Last month saw a marked increase in share price volatility in some of the stocks deemed most insulated from the adverse impacts of COVID-19. We suspect that this volatility will persist for some time as the real strengths of economies are revealed; with emergency wage support measures rolling off in the UK, inventories partially rebuilt and political uncertainty elevated.
In order to gain a range of perspectives on the US presidential election, Nikko Asset Management has gathered the views of the following experts and investment teams, representing many of our major asset classes and geographical regions.
The strategy’s performance continued to recover during the last quarter. The strategy’s relative and absolute performances are now positive. Strong results in the banking sector, in particular the lower part of the capital structure (i.e. T2 and AT1 bonds) were a strong driver of the rebound.
We suspect that many investors have become accustomed to a seemingly synchronized world with relatively little currency volatility – in a sense over recent years we seem almost to have been back in the 1960s, a period during which moves in exchange rates were quite rare and there was essentially a single synchronized global economic cycle.
At the time of writing, Democrat presidential candidate Joe Biden leads the polls by 10 percentage points and will likely be elected President of The United States on 3 November 2020. The potential for a Democrat “Blue Wave” with control of both houses easing the passage of legislation also seems possible.
The third quarter of 2020 corresponded to a continued recovery of all emerging markets (EM) debt segments, albeit at a slower pace compared to the second quarter. The market’s positive momentum faded in July and August and a mild consolidation phase even occurred in September.
As China’s fixed income market continues to grow in depth and size, it has helped create interesting trends that are worth following. While some of these trends are not new, we do see finer developments within that could pique investor interest in realising additional alpha.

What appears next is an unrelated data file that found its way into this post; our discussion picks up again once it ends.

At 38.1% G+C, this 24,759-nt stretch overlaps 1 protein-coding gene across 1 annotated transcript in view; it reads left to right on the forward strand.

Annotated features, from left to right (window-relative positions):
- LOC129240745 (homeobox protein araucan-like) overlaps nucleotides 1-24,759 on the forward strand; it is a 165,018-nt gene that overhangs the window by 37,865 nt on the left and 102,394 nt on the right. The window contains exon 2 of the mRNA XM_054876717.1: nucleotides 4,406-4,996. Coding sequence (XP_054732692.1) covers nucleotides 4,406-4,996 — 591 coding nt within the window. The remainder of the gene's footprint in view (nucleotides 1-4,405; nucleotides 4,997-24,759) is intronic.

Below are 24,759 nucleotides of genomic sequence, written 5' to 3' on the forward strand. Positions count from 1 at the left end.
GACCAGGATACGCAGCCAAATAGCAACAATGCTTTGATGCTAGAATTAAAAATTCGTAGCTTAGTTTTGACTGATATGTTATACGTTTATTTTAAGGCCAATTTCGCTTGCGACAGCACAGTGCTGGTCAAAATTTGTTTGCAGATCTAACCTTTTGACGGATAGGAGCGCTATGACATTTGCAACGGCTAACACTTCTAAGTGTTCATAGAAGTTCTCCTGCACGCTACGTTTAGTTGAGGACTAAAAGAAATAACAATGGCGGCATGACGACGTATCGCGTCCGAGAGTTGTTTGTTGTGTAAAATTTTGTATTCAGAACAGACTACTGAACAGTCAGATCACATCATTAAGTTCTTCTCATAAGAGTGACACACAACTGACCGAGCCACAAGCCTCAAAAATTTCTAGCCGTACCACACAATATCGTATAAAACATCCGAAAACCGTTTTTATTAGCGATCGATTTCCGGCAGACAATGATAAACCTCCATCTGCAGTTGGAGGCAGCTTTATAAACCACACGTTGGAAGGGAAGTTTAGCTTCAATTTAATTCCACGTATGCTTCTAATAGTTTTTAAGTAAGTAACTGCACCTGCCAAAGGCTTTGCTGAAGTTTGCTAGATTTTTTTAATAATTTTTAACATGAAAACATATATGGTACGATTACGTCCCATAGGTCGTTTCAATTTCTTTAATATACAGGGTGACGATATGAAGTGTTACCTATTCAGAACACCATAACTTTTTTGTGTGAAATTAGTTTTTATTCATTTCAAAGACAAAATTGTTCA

Today, we believe the global economy is undergoing the largest technological transformation in history. Disruptive innovation should displace industry incumbents, increase efficiencies, and gain majority market share. As technologies emerge and transform entire industries, investors in traditional benchmarks may face more risk than historically has been the case.
Coordinated fiscal and monetary stimulus is likely to support global demand and therefore reflation in the years ahead. We see this opening up broader growth opportunities, and ultimately better scope for portfolio diversification.
With the global outbreak of COVID-19 in the first half of 2020, the world was turned upside down. Under such circumstances, Japanese companies are now faced with new challenges to adapt to this “new normal”.
US Treasury (UST) yields traded in a narrow range during the month. Factors such as the second wave of COVID-19 infections in Europe, lingering volatility in US equities and continued lack of consensus on further fiscal support weighed on market sentiment.
October 2020 Second and third waves of the virus will also slow the recovery. But importantly, mortality rates have been lower, suggesting that the world continues to learn to live with the virus without requiring broad lockdowns.
We believe our active approach to credit investing allows us to better serve clients, as indiscriminate waves of downgrades following the turbulence that has rattled global financial markets this year presents us with compelling opportunities.